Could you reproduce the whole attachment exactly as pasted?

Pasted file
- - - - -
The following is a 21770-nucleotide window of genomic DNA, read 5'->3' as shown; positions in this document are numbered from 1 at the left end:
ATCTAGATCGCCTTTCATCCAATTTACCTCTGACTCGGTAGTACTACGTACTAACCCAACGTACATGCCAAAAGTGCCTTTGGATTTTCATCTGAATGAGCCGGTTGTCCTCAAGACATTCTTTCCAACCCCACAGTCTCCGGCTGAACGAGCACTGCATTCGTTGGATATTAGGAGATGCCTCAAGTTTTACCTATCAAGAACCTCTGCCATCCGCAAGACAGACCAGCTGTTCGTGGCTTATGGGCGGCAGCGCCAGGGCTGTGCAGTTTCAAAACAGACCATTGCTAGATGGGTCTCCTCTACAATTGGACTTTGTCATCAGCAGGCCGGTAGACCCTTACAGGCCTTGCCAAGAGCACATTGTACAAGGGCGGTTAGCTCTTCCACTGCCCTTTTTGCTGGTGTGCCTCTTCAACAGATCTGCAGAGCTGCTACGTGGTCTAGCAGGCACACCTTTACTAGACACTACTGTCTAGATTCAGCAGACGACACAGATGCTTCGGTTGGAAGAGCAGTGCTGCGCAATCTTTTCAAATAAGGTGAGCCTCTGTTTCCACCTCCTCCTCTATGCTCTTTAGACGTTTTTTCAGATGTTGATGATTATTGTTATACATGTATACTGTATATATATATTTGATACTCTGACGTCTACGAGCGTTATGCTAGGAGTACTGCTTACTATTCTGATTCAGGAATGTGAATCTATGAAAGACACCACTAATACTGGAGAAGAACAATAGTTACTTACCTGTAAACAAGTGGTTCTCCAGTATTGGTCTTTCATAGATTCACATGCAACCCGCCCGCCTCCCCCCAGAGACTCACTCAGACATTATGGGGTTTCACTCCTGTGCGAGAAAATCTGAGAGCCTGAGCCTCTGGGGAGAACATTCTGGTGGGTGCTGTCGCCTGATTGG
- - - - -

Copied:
The following is a 21770-nucleotide window of genomic DNA, read 5'->3' as shown; positions in this document are numbered from 1 at the left end:
ATCTAGATCGCCTTTCATCCAATTTACCTCTGACTCGGTAGTACTACGTACTAACCCAACGTACATGCCAAAAGTGCCTTTGGATTTTCATCTGAATGAGCCGGTTGTCCTCAAGACATTCTTTCCAACCCCACAGTCTCCGGCTGAACGAGCACTGCATTCGTTGGATATTAGGAGATGCCTCAAGTTTTACCTATCAAGAACCTCTGCCATCCGCAAGACAGACCAGCTGTTCGTGGCTTATGGGCGGCAGCGCCAGGGCTGTGCAGTTTCAAAACAGACCATTGCTAGATGGGTCTCCTCTACAATTGGACTTTGTCATCAGCAGGCCGGTAGACCCTTACAGGCCTTGCCAAGAGCACATTGTACAAGGGCGGTTAGCTCTTCCACTGCCCTTTTTGCTGGTGTGCCTCTTCAACAGATCTGCAGAGCTGCTACGTGGTCTAGCAGGCACACCTTTACTAGACACTACTGTCTAGATTCAGCAGACGACACAGATGCTTCGGTTGGAAGAGCAGTGCTGCGCAATCTTTTCAAATAAGGTGAGCCTCTGTTTCCACCTCCTCCTCTATGCTCTTTAGACGTTTTTTCAGATGTTGATGATTATTGTTATACATGTATACTGTATATATATATTTGATACTCTGACGTCTACGAGCGTTATGCTAGGAGTACTGCTTACTATTCTGATTCAGGAATGTGAATCTATGAAAGACACCACTAATACTGGAGAAGAACAATAGTTACTTACCTGTAAACAAGTGGTTCTCCAGTATTGGTCTTTCATAGATTCACATGCAACCCGCCCGCCTCCCCCCAGAGACTCACTCAGACATTATGGGGTTTCACTCCTGTGCGAGAAAATCTGAGAGCCTGAGCCTCTGGGGAGAACATTCTGGTGGGTGCTGTCGCCTGATTGG